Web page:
Re: U.S. Senator Introduces Video Game Rating Legislation

They should just summarily lose their jobs when they suggest blatantly illegal laws.

If I proposed a design change at work that was clearly illegal, I'd lose my job. If I tried to push my illegal design change through, I'd lose my job and my professional license, and probably my freedom.

Why are lawmakers held to a lesser standard than engineers?

Re: U.S. Senator Introduces Video Game Rating Legislation

THis is the type of cascade that the NY game law can lead to, if it isn't already.

 
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Andrew EisenYou have to try to purchase something first. Pick a game, hit purchase and if your wallet doesn't have enough to cover it, you'll be given an option to "add exact funds" or something like that.09/23/2014 - 2:05pm
MonteI have seen no option for that on my 3DS; anytime i want to add funds it only gives me the option to add in denominations of $10, 20, 50 or 10009/23/2014 - 2:03pm
IanCWhat Andrew Wilson said. PSN is the same when you make a purchase over a certain price (£5 in the UK)09/23/2014 - 2:02pm
Andrew EisenNeither eShop charges sales tax either. At least in California.09/23/2014 - 2:00pm
Andrew EisenBoth Wii U and 3DS eShops allow you to add funds in the exact amount of whatever's in your shopping cart. If your game is $39.99, you can add exactly $39.99.09/23/2014 - 1:57pm
Infophile@Matthew Wilson: As I understand it, any regulations to force tax online would also set up an easy database for these stores to use, minimizing overhead.09/23/2014 - 1:30pm
MonteReally, the eshop just does next to nothing to make buying digitally advantagous for the customer. Its nice to have the game on my 3DS, but i can get more for less buying a physical copy at retail. And that's not even counting buying used09/23/2014 - 1:18pm
MonteIanC, The Eshop wallet system only lets you add funds in set denominations and the tax makes sure you no longer have round numbers so you ALWAYS loose money. A $39.99 game for instance requires you to add $50 instead of just $4009/23/2014 - 1:13pm
Matthew Wilsonbut thats just it those sites, even the small ones, sell all over the country.09/23/2014 - 11:12am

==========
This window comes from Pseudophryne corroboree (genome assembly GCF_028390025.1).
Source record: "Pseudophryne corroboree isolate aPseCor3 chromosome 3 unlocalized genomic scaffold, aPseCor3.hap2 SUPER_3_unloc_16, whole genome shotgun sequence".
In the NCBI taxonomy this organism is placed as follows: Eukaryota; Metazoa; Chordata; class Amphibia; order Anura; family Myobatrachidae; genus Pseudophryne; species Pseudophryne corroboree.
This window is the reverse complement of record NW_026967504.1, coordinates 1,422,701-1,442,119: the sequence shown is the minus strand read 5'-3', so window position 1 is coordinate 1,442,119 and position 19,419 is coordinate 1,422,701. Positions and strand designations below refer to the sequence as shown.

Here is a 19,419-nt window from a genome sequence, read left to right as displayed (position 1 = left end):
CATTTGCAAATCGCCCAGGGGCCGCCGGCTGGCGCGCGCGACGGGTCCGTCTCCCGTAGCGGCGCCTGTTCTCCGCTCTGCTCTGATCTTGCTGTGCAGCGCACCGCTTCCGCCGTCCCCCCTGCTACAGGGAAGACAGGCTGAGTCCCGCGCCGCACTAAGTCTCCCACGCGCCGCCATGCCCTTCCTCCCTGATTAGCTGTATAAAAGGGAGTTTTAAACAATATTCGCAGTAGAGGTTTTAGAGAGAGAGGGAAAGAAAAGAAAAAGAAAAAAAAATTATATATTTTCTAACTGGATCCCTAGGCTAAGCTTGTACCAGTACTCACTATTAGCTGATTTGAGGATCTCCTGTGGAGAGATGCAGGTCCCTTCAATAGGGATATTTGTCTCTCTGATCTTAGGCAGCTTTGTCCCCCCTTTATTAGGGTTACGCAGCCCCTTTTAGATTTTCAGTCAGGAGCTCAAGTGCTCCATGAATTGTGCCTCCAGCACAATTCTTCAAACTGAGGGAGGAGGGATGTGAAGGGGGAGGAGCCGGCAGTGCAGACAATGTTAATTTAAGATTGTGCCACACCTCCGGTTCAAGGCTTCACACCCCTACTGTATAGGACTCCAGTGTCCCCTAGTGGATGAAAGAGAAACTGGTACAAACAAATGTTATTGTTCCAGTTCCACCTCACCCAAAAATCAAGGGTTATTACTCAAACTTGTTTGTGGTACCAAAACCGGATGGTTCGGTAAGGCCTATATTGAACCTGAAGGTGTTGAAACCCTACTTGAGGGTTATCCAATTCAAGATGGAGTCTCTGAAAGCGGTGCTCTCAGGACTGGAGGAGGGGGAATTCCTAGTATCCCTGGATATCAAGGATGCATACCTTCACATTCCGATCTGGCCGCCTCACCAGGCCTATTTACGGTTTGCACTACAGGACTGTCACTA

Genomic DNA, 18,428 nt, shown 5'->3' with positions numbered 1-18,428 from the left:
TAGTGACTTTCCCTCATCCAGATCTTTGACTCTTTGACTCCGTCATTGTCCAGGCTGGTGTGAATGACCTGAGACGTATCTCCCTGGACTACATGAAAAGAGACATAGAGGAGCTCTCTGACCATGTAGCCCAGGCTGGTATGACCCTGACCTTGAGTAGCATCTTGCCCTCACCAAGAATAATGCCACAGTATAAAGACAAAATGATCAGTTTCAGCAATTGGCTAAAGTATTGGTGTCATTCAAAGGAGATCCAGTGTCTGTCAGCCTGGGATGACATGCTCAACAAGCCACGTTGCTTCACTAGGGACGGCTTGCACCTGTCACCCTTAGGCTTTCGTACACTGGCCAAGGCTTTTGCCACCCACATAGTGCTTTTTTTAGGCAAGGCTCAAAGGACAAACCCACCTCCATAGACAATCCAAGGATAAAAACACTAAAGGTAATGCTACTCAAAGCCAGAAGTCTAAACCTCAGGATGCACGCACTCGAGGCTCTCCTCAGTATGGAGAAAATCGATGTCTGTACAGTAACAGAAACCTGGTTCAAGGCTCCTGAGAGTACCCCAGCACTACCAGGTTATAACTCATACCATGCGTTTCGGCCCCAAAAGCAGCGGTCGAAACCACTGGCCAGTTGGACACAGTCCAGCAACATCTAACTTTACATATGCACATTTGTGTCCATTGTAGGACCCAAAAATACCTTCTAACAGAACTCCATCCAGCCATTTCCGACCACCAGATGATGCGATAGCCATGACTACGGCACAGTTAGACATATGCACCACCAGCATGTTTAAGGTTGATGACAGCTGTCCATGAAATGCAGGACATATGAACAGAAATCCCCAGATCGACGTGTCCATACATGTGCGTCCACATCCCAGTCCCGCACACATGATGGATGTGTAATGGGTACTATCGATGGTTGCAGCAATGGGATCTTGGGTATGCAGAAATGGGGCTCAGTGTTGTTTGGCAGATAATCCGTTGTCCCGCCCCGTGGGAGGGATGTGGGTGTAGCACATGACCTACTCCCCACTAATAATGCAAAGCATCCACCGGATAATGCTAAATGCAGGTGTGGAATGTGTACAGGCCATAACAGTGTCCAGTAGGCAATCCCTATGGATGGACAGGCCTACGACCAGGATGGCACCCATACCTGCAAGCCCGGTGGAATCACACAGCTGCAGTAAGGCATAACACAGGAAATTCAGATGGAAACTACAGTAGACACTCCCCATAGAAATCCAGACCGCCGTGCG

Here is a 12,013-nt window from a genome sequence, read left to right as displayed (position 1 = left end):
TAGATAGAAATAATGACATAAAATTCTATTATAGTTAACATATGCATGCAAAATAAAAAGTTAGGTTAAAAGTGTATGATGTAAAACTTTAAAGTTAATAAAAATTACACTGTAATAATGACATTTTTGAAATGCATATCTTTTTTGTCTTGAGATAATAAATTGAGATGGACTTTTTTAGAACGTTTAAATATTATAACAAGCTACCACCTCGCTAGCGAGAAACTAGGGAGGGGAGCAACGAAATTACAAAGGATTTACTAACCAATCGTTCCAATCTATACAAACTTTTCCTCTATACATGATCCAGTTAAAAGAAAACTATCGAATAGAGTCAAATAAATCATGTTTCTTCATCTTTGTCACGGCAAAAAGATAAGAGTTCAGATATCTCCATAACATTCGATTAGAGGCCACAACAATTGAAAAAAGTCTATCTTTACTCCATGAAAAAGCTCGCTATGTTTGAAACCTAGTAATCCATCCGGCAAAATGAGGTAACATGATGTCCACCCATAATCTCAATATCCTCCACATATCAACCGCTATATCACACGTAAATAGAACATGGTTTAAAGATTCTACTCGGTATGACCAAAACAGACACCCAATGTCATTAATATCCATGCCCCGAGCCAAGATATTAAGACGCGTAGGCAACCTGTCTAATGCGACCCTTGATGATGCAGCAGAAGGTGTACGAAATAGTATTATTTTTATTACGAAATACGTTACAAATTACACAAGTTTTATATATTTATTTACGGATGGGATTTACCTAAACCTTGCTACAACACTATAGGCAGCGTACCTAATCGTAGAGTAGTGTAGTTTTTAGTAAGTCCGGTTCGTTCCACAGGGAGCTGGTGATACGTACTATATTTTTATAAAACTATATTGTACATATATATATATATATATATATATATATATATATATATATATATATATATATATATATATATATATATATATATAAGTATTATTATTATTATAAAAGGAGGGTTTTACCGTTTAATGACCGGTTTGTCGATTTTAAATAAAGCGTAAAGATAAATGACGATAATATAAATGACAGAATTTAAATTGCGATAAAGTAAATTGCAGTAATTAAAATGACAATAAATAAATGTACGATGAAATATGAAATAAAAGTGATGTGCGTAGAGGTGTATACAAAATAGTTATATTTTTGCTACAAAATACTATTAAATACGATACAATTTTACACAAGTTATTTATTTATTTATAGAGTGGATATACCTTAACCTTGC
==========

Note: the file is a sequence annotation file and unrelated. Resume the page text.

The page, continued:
Neenekoeither that or it would follow the car model of today. big ticket items are taxed according to your residence, not where you buy them.09/23/2014 - 11:07am
NeenekoI doubt it would be the retailer that handles the tax in the first place. If it goes through it would probably be folded in as a service on the processor end or via 'turbotax' style applications.09/23/2014 - 11:05am
Matthew Wilsonsimple there are over 10k tax areas in the us for sales tax. it would be impossible for small online retailers to handle that.09/23/2014 - 10:55am
IanCWhats wrong with charging tax in an online shop?09/23/2014 - 10:47am
E. Zachary KnightI don't see why it would be that difficult to maintain one. Especially for a news outlet with multiple people on the payroll.09/23/2014 - 9:37am
Matthew Wilsonthey can, but will they? more inportantly will the traditional sites be willing to do the extra work to maintain the list?09/23/2014 - 9:02am
E. Zachary KnightSo how will it reduce the power of the traditional games press? They can create curated stores too.09/23/2014 - 8:39am
Matthew WilsonI think its a good thing, but it does mean traditional games press will have less power than ever before. To be fair most of the gaming press were never big on pc gaming anyways.09/23/2014 - 8:33am
E. Zachary KnightMatthew, is that a bad or good thing?09/23/2014 - 7:43am
MechaTama31When you say "youtuber", I picture some sort of customizable potato...09/22/2014 - 10:48pm
Matthew Wilsonthis change will only give youtubers more power.09/22/2014 - 9:54pm